Post List

Anthropology posts

(Modify Search »)

  • May 26, 2010
  • 08:15 AM
  • 1,247 views

Whales, Dolphins, and Human Rights

by Jason Goldman in The Thoughtful Animal

The perspective that whales, dolphins, and other such marine mammals should be afforded "human rights" has surfaced again.

I thought I'd revisit a post I wrote about this several months ago, from the archives, when this first hit the news after the AAAS conference in San Diego. So here's a modified, updated version of the original post.

The blogosphere is all a-twitter with talk of the recent commentary in Science that dolphins should be considered people. Well, sort of people. Non-human peopl........ Read more »

Grimm, D. (2010) Is a Dolphin a Person?. Science, 327(5969), 1070-1071. DOI: 10.1126/science.327.5969.1070-c  

Marino, L. (2004) Dolphin cognition. Current Biology, 14(21). DOI: 10.1016/j.cub.2004.10.010  

  • May 25, 2010
  • 03:34 PM
  • 604 views

Evolution of Darwin: Hollywood Style

by avi_wener in American Biotechnologist

According to popular thought, Charles Darwin’s Origin of the Species was heavily influenced by his grandfather Erasmus Darwin (1). The impact that a grandparent can have upon an impressionable child should never be underestimated. To what extent do you think that Dana Carvey was influenced by his grandfather?

Dana Carvey is “DARWIN” – watch more funny [...]... Read more »

  • May 25, 2010
  • 09:13 AM
  • 905 views

New Study: 'Celebrity Endorsements' Sway Chimps, Too

by David Berreby in Mind Matters


Human beings give their attention readily to people who already have it. It doesn't matter if a guy won fame for his action movies, people will listen to his advice on carbon sequestration, and go out an buy his brand of shoe. That's not logical, but it does follow a predictable rule, which is that being famous, "cool" and/or prestigious gives you ready access to the minds of others. That bias may have evolved a very long time ago, according to this paper in the journal PLoS One last w........ Read more »

Horner, V., Proctor, D., Bonnie, K., Whiten, A., & de Waal, F. (2010) Prestige Affects Cultural Learning in Chimpanzees. PLoS ONE, 5(5). DOI: 10.1371/journal.pone.0010625  

  • May 25, 2010
  • 08:32 AM
  • 938 views

ResearchBlogCast #7: Why would we ever cooperate?

by Dave Munger in ResearchBlogging.org News

Cooperation is seen not only in humans, but in societies formed by organisms from ants to baboons. But in many cases, it’s difficult to figure out why any individual would want to cooperate. Wouldn’t it be easier just to take what you want without doing any work? While cooperation is good for the group, why [...]... Read more »

  • May 24, 2010
  • 06:10 PM
  • 1,900 views

Is a Little Bullying—Offline and Online—Good for You?

by Krystal D'Costa in Anthropology in Practice

Following my discussion on bullying and cyberbullying, the NYT featured an article discussing the ways "antagonistic relationships can often enhance social and emotional development more than they impede it." The article suggests that when someone dislikes you, "it may be adaptive to dislike them back." This two part post will explore the following questions:Are there documented benefits to

... Read more »

  • May 22, 2010
  • 01:37 AM
  • 1,528 views

The f-word on the move

by Ingrid Piller in Language on the Move

Installment #7 in the mini-series on multilingual signage
When I lived in Basel in Switzerland, my then-preschool child was just learning to make sense of the alphabet and to sound out words – a development I obviously encouraged as much as I could by seizing every literacy opportunity. Generally speaking, pretty much everything can be a [...]... Read more »

Jørgensen, J. (2008) Urban Wall Languaging. International Journal of Multilingualism, 5(3), 237-252. DOI: 10.1080/14790710802390186  

  • May 21, 2010
  • 05:37 PM
  • 1,647 views

Hunters and the Hunted

by Laelaps in Laelaps



A Cuban crocodile (Crocodylus rhombifer), photographed at the National Zoo in Washington, D.C.




Outside of the trash-grubbing black bears I occasionally come across when driving to hikes in northern New Jersey, I never encounter large predators near my home. The imposing carnivores which once roamed the "garden state" were extirpated long ago. This is a very unusual thing. For the majority of the past six million years or so hominins have lived alongside, and have regularly been hunted by, ........ Read more »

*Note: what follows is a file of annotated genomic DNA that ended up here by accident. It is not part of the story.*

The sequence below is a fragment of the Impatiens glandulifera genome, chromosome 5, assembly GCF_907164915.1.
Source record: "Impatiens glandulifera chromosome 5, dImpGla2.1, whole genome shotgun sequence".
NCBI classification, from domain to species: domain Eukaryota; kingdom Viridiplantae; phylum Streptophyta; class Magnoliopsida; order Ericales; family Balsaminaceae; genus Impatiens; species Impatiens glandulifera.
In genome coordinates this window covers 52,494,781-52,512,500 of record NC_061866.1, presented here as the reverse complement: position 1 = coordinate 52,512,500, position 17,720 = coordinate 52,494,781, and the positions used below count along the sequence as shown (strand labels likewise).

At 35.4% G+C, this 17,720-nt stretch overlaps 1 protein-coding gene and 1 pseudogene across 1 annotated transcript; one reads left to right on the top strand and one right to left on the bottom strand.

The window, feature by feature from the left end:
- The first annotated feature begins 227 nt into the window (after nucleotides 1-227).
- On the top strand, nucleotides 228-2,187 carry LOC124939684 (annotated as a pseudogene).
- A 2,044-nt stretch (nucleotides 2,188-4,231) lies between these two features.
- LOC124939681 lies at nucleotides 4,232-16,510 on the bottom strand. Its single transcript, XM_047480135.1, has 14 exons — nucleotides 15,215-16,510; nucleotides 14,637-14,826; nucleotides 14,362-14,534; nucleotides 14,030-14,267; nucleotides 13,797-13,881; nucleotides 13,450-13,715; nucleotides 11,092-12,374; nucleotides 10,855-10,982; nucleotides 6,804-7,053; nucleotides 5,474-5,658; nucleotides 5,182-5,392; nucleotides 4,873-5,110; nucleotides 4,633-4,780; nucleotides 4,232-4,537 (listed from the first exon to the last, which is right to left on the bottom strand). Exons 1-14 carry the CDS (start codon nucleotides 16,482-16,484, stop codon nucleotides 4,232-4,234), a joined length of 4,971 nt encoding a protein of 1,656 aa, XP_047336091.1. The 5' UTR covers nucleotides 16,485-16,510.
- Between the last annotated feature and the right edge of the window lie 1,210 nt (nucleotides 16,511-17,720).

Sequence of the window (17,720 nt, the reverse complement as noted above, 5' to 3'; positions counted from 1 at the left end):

• May 19, 2010
  • 11:34 AM
  • 1,541 views

The Landscape of Obesity: considerations of race as a factor

by Greg Laden in Greg Laden's Blog

SciCurious has written a review of an interesting paper suggesting a correlation between obesity and city vs. non-city life. As usual, the review by Sci is excellent, but I have a comment or two to add.

Having read the review and then the paper, I had to ask if it might be possible to conclude based on the data presentation that "race" (and thus "genetics") underlies the observed effect. This is because of this graph: Read the rest of this post... | Read the comments on this post...... Read more »

  • May 19, 2010
  • 07:51 AM
  • 1,052 views

Does Oral Sex Confer An Evolutionary Advantage? Evidence From Bats

by Jason Goldman in The Thoughtful Animal

Regular readers of this blog know that while I think studying animal cognition, behavior, and communication is (sometimes) fun and (always) interesting, the real importance - the why should I care about this - is because by understanding animals, we can attempt to learn more about ourselves.

I've written about this before. Here are the relevant excerpts:
When human adults show complex, possibly culture-specific skills, they emerge from a set of psychological (and thus neural) mechanisms which ........ Read more »

Tan M, Jones G, Zhu G, Ye J, Hong T, Zhou S, Zhang S, & Zhang L. (2009) Fellatio by fruit bats prolongs copulation time. PLoS ONE, 4(10). PMID: 19862320  

  • May 19, 2010
  • 12:48 AM
  • 561 views

Atlatls to Bows: A Very Strange Atlatl from Washington State

by teofilo in Gambler's House

Sometime in the early 1950s a wooden object was dredged from the mouth of the Skagit River, north of Seattle.  It ended up in the possession of Mr. and Mrs. Edwin Johnson, residents of the nearby town of La Conner.  In 1952 the Johnsons showed it to two local archaeologists, Herbert Taylor of Western Washington [...]... Read more »

Taylor, H., & Caldwell, W. (1954) Carved Atlatl from Northwest Coast. American Antiquity, 19(3), 279. DOI: 10.2307/277136  

  • May 18, 2010
  • 12:10 PM
  • 1,433 views

Time-Space Compression in the Digital Realm

by Krystal D'Costa in Anthropology in Practice

My work on time in the digital realm is coming slowly but surely. At the moment I'm thinking of multiple temporalities and the ways in which we occupy these dimensions while adhering to standardized time. Birth (2007) explores these issues with an article that deals with the conflicts that can arise out of a meeting of biology, clock, sun, and sociality. Birth raises a point in particular that